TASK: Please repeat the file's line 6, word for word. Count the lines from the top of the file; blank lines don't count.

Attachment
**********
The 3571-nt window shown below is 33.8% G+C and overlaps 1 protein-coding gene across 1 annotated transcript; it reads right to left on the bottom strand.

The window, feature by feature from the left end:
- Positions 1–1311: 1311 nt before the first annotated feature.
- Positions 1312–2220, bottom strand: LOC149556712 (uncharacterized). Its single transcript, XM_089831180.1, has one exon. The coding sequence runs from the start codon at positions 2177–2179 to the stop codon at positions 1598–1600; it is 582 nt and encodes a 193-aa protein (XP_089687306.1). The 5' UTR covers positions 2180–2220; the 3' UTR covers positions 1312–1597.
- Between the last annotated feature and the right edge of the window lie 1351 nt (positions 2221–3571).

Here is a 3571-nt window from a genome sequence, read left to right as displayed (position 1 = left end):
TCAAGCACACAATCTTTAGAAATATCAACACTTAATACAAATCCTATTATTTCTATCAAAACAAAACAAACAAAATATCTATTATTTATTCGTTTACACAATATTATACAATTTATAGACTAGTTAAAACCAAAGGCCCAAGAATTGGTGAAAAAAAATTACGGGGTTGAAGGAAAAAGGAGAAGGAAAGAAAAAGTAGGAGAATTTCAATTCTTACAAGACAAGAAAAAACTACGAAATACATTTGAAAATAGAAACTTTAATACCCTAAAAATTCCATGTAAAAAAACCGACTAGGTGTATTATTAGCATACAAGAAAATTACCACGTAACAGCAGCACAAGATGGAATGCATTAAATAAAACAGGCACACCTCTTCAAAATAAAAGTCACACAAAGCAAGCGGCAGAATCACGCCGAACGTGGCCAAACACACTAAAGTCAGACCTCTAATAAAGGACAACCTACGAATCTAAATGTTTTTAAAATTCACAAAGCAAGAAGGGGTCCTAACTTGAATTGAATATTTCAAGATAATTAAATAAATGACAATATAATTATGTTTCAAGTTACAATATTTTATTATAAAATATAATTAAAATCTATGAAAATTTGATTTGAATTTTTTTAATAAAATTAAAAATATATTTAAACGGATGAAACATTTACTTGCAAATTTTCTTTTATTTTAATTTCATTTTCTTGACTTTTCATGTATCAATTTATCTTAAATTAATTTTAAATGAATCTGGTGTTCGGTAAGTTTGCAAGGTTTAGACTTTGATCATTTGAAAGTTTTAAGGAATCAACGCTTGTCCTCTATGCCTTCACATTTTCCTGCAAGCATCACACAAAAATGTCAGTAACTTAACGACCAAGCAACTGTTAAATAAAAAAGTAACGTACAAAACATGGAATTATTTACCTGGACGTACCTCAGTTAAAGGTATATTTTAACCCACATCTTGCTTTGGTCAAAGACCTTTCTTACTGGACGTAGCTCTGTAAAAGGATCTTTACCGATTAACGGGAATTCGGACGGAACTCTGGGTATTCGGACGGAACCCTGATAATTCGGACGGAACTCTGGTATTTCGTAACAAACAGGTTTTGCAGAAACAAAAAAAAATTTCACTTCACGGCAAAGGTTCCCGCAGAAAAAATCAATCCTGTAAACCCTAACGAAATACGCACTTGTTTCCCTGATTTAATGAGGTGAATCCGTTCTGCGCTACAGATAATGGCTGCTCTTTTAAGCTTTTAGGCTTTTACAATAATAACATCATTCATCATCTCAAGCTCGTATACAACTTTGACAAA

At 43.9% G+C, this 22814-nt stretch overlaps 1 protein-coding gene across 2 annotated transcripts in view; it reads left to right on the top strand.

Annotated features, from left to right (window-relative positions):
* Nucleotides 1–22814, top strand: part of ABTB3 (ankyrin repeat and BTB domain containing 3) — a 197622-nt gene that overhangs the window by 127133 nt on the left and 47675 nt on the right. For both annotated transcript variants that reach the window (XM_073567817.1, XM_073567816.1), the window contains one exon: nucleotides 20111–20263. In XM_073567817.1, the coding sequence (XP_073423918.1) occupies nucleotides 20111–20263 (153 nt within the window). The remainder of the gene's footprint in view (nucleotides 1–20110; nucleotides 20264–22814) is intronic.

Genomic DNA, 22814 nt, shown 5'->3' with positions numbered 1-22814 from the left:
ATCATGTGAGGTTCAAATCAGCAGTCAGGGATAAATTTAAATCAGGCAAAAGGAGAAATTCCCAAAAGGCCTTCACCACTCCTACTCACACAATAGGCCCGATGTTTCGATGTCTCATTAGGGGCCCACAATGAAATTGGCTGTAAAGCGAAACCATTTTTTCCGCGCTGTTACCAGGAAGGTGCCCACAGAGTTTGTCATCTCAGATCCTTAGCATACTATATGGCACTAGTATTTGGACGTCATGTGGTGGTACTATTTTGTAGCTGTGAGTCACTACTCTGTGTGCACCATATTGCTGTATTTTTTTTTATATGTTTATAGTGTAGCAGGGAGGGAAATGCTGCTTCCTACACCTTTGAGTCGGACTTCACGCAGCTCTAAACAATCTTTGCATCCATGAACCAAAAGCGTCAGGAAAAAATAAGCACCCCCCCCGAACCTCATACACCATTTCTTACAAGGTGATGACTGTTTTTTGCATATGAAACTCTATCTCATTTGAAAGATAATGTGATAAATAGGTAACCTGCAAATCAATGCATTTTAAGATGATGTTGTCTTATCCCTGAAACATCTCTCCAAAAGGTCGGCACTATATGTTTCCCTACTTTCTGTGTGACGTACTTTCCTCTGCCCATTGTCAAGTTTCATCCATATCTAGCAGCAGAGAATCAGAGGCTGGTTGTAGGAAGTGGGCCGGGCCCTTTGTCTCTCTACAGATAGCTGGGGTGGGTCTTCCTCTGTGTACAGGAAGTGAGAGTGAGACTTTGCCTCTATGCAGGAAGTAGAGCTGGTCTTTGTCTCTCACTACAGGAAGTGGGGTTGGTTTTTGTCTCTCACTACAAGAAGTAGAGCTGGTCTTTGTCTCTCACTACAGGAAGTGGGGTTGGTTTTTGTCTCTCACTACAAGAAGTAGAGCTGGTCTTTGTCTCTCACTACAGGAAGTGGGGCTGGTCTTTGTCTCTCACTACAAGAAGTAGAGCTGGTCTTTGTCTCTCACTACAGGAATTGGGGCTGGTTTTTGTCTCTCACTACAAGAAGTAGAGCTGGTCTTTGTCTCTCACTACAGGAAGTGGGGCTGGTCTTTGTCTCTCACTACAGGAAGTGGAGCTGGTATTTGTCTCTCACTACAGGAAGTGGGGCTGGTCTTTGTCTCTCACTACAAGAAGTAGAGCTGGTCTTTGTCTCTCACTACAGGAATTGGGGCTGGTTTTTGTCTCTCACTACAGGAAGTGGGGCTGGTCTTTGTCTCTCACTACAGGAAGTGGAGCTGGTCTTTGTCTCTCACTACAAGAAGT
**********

Here is a 3571-nt window from a genome sequence, read left to right as displayed (position 1 = left end):